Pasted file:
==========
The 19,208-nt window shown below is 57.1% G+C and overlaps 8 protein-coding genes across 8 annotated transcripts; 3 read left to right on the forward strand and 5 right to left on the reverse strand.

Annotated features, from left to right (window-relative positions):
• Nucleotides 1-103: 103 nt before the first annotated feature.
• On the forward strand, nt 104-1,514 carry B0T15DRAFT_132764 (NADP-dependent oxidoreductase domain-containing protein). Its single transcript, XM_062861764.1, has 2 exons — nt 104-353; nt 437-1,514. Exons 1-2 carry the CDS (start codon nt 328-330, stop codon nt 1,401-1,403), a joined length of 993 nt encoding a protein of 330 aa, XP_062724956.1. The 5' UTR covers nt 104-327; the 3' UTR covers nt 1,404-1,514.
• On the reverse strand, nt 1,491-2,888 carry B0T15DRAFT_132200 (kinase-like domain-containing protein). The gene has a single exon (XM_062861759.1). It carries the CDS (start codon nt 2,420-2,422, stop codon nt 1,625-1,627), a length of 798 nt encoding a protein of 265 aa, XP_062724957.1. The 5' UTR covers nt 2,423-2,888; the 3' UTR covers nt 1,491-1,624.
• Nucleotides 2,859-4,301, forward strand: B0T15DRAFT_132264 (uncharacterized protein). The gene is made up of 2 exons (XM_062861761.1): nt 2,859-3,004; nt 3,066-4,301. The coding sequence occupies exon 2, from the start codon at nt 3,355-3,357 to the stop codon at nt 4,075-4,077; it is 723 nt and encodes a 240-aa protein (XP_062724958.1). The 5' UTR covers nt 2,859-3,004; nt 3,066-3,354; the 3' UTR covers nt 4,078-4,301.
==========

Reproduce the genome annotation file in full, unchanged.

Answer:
The 19,208-nt window shown below is 57.1% G+C and overlaps 8 protein-coding genes across 8 annotated transcripts; 3 read left to right on the forward strand and 5 right to left on the reverse strand.

Annotated features, from left to right (window-relative positions):
• Nucleotides 1-103: 103 nt before the first annotated feature.
• On the forward strand, nt 104-1,514 carry B0T15DRAFT_132764 (NADP-dependent oxidoreductase domain-containing protein). Its single transcript, XM_062861764.1, has 2 exons — nt 104-353; nt 437-1,514. Exons 1-2 carry the CDS (start codon nt 328-330, stop codon nt 1,401-1,403), a joined length of 993 nt encoding a protein of 330 aa, XP_062724956.1. The 5' UTR covers nt 104-327; the 3' UTR covers nt 1,404-1,514.
• On the reverse strand, nt 1,491-2,888 carry B0T15DRAFT_132200 (kinase-like domain-containing protein). The gene has a single exon (XM_062861759.1). It carries the CDS (start codon nt 2,420-2,422, stop codon nt 1,625-1,627), a length of 798 nt encoding a protein of 265 aa, XP_062724957.1. The 5' UTR covers nt 2,423-2,888; the 3' UTR covers nt 1,491-1,624.
• Nucleotides 2,859-4,301, forward strand: B0T15DRAFT_132264 (uncharacterized protein). The gene is made up of 2 exons (XM_062861761.1): nt 2,859-3,004; nt 3,066-4,301. The coding sequence occupies exon 2, from the start codon at nt 3,355-3,357 to the stop codon at nt 4,075-4,077; it is 723 nt and encodes a 240-aa protein (XP_062724958.1). The 5' UTR covers nt 2,859-3,004; nt 3,066-3,354; the 3' UTR covers nt 4,078-4,301.